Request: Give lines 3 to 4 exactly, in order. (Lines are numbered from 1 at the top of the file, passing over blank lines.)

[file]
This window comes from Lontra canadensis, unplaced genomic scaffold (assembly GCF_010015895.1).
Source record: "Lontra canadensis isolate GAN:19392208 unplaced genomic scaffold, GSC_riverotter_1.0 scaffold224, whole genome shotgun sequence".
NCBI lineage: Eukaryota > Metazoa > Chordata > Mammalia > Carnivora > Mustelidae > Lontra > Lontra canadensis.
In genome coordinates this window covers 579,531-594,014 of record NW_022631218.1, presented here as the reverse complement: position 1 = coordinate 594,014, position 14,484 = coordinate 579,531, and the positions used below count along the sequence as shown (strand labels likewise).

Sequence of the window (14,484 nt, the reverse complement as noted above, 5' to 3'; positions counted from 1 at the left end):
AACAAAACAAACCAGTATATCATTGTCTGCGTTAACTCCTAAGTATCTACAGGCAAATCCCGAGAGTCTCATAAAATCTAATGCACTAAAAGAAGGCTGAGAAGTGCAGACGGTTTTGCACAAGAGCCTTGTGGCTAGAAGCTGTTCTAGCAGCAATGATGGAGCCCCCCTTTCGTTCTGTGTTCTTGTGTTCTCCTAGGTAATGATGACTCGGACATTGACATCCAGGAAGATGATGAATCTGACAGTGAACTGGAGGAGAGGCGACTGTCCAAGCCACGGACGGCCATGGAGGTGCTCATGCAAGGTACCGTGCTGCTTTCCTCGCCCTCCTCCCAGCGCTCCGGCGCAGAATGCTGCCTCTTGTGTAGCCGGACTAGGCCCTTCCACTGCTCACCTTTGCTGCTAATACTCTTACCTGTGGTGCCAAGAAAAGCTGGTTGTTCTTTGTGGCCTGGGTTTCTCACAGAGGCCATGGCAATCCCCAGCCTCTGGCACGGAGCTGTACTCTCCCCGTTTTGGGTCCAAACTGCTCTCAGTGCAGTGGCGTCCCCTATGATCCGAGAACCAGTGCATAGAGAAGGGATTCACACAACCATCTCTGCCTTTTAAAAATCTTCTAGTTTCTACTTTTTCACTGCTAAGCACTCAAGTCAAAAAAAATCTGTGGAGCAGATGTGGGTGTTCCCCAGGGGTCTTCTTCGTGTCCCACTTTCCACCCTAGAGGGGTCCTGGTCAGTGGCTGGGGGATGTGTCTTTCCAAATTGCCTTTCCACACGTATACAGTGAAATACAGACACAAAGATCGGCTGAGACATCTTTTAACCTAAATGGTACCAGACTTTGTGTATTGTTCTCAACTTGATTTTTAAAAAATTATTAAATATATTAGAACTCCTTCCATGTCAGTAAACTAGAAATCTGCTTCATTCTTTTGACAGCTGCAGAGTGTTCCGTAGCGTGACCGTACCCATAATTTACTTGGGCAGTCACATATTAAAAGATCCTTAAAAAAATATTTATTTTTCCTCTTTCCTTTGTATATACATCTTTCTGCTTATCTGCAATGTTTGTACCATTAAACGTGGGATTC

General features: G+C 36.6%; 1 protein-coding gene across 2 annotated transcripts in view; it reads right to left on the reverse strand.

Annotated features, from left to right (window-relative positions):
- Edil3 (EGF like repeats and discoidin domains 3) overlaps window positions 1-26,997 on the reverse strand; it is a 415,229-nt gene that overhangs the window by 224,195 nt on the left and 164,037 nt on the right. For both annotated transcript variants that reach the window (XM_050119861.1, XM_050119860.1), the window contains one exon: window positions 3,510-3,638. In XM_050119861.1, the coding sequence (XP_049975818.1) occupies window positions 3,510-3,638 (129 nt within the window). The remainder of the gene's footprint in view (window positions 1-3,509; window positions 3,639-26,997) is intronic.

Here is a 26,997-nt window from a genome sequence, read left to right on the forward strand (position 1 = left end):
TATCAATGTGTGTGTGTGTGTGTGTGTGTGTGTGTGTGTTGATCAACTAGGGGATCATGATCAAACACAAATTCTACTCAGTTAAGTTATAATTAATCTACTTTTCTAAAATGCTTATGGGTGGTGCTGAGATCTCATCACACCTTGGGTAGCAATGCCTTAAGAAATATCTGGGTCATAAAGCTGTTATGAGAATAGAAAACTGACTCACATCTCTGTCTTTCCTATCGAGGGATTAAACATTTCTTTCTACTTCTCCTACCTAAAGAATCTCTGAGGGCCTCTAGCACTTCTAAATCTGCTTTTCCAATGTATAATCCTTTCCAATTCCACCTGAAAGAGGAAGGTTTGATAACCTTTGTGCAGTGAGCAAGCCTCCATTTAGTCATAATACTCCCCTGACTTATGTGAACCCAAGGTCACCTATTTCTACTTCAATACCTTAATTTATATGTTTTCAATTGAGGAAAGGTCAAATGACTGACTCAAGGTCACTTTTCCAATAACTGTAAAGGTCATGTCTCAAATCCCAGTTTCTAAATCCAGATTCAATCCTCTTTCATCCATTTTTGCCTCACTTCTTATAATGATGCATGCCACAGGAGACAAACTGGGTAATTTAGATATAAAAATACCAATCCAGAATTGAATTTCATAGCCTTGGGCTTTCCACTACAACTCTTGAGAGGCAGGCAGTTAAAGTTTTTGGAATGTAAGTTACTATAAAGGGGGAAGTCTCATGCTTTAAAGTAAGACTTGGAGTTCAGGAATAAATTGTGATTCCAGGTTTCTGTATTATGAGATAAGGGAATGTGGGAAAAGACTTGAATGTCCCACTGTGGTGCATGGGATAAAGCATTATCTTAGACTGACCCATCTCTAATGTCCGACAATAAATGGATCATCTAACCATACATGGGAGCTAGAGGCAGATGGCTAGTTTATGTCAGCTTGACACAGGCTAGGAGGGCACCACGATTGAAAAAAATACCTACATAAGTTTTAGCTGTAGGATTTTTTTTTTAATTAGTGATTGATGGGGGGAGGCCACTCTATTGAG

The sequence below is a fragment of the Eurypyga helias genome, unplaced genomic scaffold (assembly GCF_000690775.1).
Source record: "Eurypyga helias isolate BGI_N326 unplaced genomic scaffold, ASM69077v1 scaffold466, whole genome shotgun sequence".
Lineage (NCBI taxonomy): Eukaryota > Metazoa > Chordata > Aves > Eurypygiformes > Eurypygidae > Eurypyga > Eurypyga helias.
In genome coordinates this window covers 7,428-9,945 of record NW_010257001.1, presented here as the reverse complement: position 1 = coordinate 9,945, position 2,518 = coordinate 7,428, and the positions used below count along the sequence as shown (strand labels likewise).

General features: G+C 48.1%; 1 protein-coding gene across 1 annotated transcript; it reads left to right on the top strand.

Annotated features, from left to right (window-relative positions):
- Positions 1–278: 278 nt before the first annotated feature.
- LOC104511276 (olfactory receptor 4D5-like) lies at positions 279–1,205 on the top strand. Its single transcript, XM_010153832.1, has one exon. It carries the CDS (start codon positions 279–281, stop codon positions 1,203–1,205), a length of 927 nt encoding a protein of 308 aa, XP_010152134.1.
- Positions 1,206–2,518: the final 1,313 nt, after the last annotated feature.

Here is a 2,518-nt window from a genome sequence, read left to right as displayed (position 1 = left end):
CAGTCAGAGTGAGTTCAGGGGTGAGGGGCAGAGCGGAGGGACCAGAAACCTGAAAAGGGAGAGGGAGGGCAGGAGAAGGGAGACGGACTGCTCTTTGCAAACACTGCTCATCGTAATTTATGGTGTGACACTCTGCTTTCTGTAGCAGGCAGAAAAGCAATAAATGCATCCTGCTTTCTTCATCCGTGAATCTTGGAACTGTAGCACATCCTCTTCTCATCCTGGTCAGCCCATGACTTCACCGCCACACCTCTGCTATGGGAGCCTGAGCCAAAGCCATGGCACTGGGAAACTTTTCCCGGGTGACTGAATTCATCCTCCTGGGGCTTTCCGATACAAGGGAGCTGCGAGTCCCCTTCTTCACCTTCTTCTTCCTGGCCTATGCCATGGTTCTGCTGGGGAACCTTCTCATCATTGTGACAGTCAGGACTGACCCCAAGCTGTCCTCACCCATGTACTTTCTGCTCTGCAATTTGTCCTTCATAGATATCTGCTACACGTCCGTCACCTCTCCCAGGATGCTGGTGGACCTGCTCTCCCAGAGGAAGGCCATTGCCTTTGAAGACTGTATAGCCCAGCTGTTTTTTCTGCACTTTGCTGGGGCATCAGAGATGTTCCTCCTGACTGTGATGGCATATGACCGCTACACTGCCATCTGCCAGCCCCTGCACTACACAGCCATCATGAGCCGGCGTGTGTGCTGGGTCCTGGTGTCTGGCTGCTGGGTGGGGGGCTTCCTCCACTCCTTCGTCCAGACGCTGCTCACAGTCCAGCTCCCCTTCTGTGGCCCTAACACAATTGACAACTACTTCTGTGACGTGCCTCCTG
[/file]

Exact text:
NCBI lineage: Eukaryota > Metazoa > Chordata > Mammalia > Carnivora > Mustelidae > Lontra > Lontra canadensis.
In genome coordinates this window covers 579,531-594,014 of record NW_022631218.1, presented here as the reverse complement: position 1 = coordinate 594,014, position 14,484 = coordinate 579,531, and the positions used below count along the sequence as shown (strand labels likewise).